Exploratorium / Linden Labs

A Second Life resident visits PiHenge, one of the Exploratorium's Pi Day exhibits.

San Francisco's Exploratorium makes an irrationally big deal out of pi: For 20 years, geeks have gathered at the science museum to troop in circular processions, solve pesky puzzles, string beads and consume mass quantities of pie  all building to a peak on 3/14 at 1:59 p.m., when the time lines up to form the first six digits of the mysterious and marvelous number.
This year marks a nice round number for Pi Day, an observance honoring one of the leastround numbers in mathematics. You don't even have to be at the Exploratorium to savor the 20thanniversary celebration. Online resources, ranging from Web sites to the virtual world known as Second Life, are serving up a substantial slice of the Pi Day experience.
Physicist Larry Shaw told me he had no idea Pi Day would be such a big deal when he came up with the idea back in 1988. The first observance was something of a lark, a spinoff (so to speak) from Shaw's musings on the rotational relationship between one dimension and another.
The idea behind pi is simplicity itself: the ratio of a circle's circumference to its width. But putting a precise value on the number seems to be beyond the power of the world's most sophisticated computers. Pi's value has been calculated to a length of more than a trillion digits, with no end in sight.
It's that combination of pi's simplicity and irrationality that continues to capture Shaw's imagination, even after 20 years. "It is not ultimately determinable  that's basically the mystery behind it," he said today.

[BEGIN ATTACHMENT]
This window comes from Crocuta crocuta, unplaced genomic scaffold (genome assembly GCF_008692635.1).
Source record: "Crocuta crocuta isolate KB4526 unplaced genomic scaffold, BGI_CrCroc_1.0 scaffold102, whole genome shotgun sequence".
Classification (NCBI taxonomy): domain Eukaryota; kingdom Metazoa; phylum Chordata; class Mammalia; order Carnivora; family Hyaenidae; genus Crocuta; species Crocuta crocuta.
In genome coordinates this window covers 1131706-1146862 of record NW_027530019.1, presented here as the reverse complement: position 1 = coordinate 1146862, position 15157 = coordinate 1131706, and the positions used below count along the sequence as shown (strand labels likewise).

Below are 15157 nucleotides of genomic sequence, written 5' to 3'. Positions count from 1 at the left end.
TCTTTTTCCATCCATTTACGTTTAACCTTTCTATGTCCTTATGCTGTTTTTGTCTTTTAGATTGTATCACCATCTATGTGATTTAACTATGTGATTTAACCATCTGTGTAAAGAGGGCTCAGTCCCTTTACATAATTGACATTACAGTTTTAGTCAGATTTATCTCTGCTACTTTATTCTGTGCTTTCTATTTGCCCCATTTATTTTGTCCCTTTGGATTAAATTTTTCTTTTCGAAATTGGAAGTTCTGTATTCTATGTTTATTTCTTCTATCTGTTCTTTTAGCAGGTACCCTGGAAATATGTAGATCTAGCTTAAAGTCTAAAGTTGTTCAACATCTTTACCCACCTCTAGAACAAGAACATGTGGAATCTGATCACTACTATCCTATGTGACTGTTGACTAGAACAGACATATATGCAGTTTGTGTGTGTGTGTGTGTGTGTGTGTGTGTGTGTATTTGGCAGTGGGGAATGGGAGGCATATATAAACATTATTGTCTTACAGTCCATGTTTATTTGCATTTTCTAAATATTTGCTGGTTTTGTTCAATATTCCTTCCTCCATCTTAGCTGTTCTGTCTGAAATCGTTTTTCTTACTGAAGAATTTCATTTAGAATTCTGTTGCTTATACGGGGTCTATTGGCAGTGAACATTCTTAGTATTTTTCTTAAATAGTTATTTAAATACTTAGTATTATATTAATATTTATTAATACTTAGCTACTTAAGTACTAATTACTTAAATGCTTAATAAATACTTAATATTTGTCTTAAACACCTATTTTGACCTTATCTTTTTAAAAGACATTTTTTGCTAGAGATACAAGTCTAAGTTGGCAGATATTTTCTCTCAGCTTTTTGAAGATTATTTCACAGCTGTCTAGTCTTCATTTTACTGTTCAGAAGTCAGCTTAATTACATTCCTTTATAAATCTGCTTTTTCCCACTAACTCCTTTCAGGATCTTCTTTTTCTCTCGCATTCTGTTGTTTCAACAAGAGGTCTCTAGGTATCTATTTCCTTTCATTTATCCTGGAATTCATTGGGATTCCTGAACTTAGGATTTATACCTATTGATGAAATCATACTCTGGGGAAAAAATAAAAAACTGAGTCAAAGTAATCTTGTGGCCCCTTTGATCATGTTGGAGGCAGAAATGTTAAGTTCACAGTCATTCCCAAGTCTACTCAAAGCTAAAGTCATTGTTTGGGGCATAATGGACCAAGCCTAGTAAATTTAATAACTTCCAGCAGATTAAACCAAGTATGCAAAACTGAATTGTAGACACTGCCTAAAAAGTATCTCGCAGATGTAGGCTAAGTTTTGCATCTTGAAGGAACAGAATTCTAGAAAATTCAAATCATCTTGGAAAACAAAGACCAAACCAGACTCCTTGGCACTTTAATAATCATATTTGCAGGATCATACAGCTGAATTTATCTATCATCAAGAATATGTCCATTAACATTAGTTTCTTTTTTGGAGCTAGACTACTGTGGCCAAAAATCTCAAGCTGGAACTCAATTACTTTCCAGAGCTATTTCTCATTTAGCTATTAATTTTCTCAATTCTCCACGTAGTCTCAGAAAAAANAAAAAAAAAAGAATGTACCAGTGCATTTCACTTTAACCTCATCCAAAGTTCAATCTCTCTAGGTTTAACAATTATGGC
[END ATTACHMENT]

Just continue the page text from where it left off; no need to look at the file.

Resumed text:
It's also a good excuse for a party  and the party is a good excuse for getting future generations hooked on math, just as Archimedes was hooked more than 2,000 years ago.
"Part of science teaching is engendering interest in the kids," Shaw said. "Anything that has some fun to it, the kids will just jump into it. And that's part of the reason for doing it. ... It's an excuse for a lot of things that are out of the ordinary in the classroom."
For the first observance, Shaw and his colleagues installed a small brass plate, engraved with the first 100 digits of pi, at the very center of a circular classroom at the museum. They walked around their shrine to pi. "People go around things to show respect to them in many cultures and religions," Shaw explained. Then they did something which is not a feature of all that many religions: They had pie.
Shaw, who has since retired from his post as a staff physicist, has been gearing up for Friday's observance for some time: The celebrants will walk around the shrine a little more than three times, add beads representing the numbers zero through nine to a ritual string of more than 1,600 digits  and, of course, gobble down pizza pie as well as fruit pie.
So go ahead and check out the offerings at the Exploratorium's Pi Day site, at PiDay.org and WikiHow. If you're a Second Life resident, take in the Leaning Tower of Piesa, PiHenge and other educational exhibits built by the Exploratorium. You can even sing a song to pi. (I like this archived video from Rocketboom, but Shaw goes with a synthesized voice singing to the tune of "Pomp and Circumstance.")
Oh, and don't forget to sing "Happy Birthday" to Albert Einstein while you're at it. Friday marks the 129th anniversary of the late physicist's birth  making the day a doubly fitting occasion to raise a glass (or a forkful of pie) in his honor.